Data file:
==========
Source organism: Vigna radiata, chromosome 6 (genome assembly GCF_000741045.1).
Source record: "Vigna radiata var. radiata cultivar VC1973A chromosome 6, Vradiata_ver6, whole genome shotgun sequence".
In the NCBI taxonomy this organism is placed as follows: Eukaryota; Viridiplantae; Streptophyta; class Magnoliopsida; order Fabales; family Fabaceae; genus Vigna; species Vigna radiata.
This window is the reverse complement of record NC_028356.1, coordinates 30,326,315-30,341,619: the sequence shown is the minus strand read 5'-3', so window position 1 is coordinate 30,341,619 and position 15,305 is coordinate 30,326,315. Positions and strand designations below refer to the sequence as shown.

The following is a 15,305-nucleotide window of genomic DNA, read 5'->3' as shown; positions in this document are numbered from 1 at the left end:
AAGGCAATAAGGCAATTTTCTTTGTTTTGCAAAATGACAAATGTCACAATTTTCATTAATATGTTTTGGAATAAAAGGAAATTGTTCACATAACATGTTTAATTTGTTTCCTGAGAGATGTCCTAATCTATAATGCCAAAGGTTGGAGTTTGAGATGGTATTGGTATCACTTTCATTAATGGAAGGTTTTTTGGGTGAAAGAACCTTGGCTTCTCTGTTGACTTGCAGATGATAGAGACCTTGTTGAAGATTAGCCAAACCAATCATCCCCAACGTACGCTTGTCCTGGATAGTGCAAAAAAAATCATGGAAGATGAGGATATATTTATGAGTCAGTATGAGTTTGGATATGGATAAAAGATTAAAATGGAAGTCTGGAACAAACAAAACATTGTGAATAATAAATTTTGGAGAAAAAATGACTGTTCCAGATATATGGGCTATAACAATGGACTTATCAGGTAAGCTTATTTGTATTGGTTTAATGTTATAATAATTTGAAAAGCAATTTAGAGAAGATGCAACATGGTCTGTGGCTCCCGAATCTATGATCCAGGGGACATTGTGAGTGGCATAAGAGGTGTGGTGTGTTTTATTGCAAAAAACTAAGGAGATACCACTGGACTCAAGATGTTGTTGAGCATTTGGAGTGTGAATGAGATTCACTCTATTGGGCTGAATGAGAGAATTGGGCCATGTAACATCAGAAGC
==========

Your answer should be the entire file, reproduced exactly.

Source organism: Vigna radiata, chromosome 6 (genome assembly GCF_000741045.1).
Source record: "Vigna radiata var. radiata cultivar VC1973A chromosome 6, Vradiata_ver6, whole genome shotgun sequence".
In the NCBI taxonomy this organism is placed as follows: Eukaryota; Viridiplantae; Streptophyta; class Magnoliopsida; order Fabales; family Fabaceae; genus Vigna; species Vigna radiata.
This window is the reverse complement of record NC_028356.1, coordinates 30,326,315-30,341,619: the sequence shown is the minus strand read 5'-3', so window position 1 is coordinate 30,341,619 and position 15,305 is coordinate 30,326,315. Positions and strand designations below refer to the sequence as shown.

The following is a 15,305-nucleotide window of genomic DNA, read 5'->3' as shown; positions in this document are numbered from 1 at the left end:
AAGGCAATAAGGCAATTTTCTTTGTTTTGCAAAATGACAAATGTCACAATTTTCATTAATATGTTTTGGAATAAAAGGAAATTGTTCACATAACATGTTTAATTTGTTTCCTGAGAGATGTCCTAATCTATAATGCCAAAGGTTGGAGTTTGAGATGGTATTGGTATCACTTTCATTAATGGAAGGTTTTTTGGGTGAAAGAACCTTGGCTTCTCTGTTGACTTGCAGATGATAGAGACCTTGTTGAAGATTAGCCAAACCAATCATCCCCAACGTACGCTTGTCCTGGATAGTGCAAAAAAAATCATGGAAGATGAGGATATATTTATGAGTCAGTATGAGTTTGGATATGGATAAAAGATTAAAATGGAAGTCTGGAACAAACAAAACATTGTGAATAATAAATTTTGGAGAAAAAATGACTGTTCCAGATATATGGGCTATAACAATGGACTTATCAGGTAAGCTTATTTGTATTGGTTTAATGTTATAATAATTTGAAAAGCAATTTAGAGAAGATGCAACATGGTCTGTGGCTCCCGAATCTATGATCCAGGGGACATTGTGAGTGGCATAAGAGGTGTGGTGTGTTTTATTGCAAAAAACTAAGGAGATACCACTGGACTCAAGATGTTGTTGAGCATTTGGAGTGTGAATGAGATTCACTCTATTGGGCTGAATGAGAGAATTGGGCCATGTAACATCAGAAGC